Bethlehem Hotels Teem With Tourists, Defying Jerusalem Tensions

  • Tourism at record high, attracted by security wall graffiti
  • Officials say tensions may impact Bethlehem after Christmas
Palestinian protesters stand on a Donald Trump banner during a protest in the West Bank city of Bethlehem on Dec. 20. Photographer: Nasser Shiyoukhi/AP Photo

In the West Bank town revered as Jesus’s birthplace, hotels are at full capacity for Christmas despite simmering Israeli-Palestinian tensions over President Donald Trump’s labeling of nearby Jerusalem as Israel’s capital.

“We have not witnessed any cancellation since the Trump announcement and are 100 percent booked for Christmas Eve,” said Palestinian Tourism Ministry public relations director Jeries Qumsieh.

Trump’s Dec. 6 announcement on Jerusalem outraged the Palestinians, who claim the sacred city’s eastern sector -- home to sites holy to the three monotheistic religions -- for a future capital. It sparked demonstrations across the broader Muslim world as well. The United Nations General Assembly is to vote Thursday on a resolution critical of the step after the U.S. vetoed a similar one in the Security Council earlier this week.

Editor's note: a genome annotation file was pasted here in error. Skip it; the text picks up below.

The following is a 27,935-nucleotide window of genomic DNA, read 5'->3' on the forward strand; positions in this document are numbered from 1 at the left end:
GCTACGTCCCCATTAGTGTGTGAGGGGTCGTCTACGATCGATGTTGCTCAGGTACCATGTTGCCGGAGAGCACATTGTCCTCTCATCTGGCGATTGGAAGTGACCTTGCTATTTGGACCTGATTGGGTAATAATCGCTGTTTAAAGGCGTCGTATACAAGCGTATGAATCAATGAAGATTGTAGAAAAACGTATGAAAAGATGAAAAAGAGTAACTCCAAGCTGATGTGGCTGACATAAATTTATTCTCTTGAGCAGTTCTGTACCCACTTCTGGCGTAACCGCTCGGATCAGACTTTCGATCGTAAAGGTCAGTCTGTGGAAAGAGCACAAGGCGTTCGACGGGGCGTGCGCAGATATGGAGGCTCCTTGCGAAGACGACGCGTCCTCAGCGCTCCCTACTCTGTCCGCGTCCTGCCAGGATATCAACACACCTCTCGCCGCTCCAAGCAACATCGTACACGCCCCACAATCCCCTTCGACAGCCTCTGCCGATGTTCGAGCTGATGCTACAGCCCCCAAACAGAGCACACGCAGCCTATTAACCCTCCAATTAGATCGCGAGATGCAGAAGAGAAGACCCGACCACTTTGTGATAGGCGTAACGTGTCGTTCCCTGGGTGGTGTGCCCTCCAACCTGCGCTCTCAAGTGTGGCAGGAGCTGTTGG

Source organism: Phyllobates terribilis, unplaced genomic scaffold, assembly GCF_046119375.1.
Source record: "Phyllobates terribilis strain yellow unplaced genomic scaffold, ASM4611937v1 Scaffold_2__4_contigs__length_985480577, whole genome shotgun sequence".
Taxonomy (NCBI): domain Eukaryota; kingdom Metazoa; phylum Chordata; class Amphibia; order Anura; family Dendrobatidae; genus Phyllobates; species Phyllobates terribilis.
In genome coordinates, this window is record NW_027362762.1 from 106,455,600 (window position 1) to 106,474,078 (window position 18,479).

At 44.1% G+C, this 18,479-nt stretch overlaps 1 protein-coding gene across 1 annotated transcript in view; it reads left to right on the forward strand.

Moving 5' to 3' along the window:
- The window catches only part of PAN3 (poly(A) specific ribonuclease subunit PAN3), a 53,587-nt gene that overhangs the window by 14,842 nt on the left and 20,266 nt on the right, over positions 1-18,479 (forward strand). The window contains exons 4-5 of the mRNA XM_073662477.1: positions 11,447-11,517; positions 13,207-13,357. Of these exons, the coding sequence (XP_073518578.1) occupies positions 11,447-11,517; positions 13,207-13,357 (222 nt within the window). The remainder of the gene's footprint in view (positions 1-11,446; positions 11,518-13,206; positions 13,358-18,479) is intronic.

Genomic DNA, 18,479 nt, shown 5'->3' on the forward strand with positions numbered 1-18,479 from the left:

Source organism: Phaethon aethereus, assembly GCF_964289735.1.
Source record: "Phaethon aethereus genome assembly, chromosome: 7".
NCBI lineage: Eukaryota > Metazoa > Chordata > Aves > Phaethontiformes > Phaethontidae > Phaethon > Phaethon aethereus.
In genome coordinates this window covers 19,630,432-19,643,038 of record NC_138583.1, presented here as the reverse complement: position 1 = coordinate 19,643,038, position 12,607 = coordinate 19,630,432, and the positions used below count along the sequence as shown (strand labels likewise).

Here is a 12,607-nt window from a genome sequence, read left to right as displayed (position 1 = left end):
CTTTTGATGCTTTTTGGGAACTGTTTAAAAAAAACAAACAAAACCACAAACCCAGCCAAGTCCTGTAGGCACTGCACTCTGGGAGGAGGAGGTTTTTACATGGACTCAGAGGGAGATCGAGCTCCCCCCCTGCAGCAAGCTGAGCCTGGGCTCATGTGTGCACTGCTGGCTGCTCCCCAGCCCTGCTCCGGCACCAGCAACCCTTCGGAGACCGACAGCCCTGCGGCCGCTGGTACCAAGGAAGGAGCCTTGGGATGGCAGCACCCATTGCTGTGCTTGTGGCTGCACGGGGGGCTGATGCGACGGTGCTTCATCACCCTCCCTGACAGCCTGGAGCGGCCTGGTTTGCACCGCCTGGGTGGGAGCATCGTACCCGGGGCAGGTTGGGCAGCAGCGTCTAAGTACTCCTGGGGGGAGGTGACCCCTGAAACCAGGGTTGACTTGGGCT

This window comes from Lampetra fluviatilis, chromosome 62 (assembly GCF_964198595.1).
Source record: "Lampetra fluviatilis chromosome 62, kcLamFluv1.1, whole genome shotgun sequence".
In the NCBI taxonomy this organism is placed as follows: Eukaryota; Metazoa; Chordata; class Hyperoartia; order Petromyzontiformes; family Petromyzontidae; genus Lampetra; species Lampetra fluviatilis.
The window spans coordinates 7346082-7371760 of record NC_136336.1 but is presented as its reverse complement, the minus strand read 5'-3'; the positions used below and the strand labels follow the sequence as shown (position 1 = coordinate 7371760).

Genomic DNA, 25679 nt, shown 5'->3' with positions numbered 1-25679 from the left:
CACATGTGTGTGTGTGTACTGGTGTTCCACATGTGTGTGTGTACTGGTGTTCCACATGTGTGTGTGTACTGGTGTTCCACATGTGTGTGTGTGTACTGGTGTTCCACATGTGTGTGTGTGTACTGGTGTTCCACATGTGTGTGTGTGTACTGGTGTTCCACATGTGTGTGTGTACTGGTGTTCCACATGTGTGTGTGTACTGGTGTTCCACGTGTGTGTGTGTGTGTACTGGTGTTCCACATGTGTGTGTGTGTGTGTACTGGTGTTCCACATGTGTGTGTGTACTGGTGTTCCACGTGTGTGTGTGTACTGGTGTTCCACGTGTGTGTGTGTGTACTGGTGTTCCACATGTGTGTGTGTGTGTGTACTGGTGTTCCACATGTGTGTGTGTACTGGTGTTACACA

The Palestinian Authority is anticipating a record 2.7 million tourists this year, a jump from 2.2 million in 2016. Qumsieh attributed the rise to active marketing in Islamic countries like Indonesia and Turkey as well as cultural draws such as street artist Banksy’s Walled Off Hotel in Bethlehem, which faces the 26-foot-high concrete security barrier, topped with barbed wire, that Israel built along and inside the West Bank.

Walled Off Hotel

Qumsieh said interest in the three-story guesthouse, where rooms have a view of the graffiti art that covers that section of the barrier, drove up tourism numbers. The hotel addressed Trump’s Jerusalem move on its website’s home page.

“Ever since President Trump’s announcement about moving the U.S. embassy, there has been potential for unrest in the region,” it says. “The situation is currently perfectly fine.”

Italian Mario Ricci, 38, is visiting Bethlehem for the first time this year. He said he didn’t fear for his safety, but regretted that frictions had been aggravated by the U.S. declaration.

“I chose Christmastime to be here because I wanted to live and feel the Christmas spirit,” he said. “It’s sad what’s happening in this part of the world. This is the city of peace, and what Trump did is only going to ignite the region and not bring peace.”

Qumsieh said the ministry worries that if tensions aren’t defused, tourism may suffer. In past years, violence with Israel has had a drastic impact on visits to the region.

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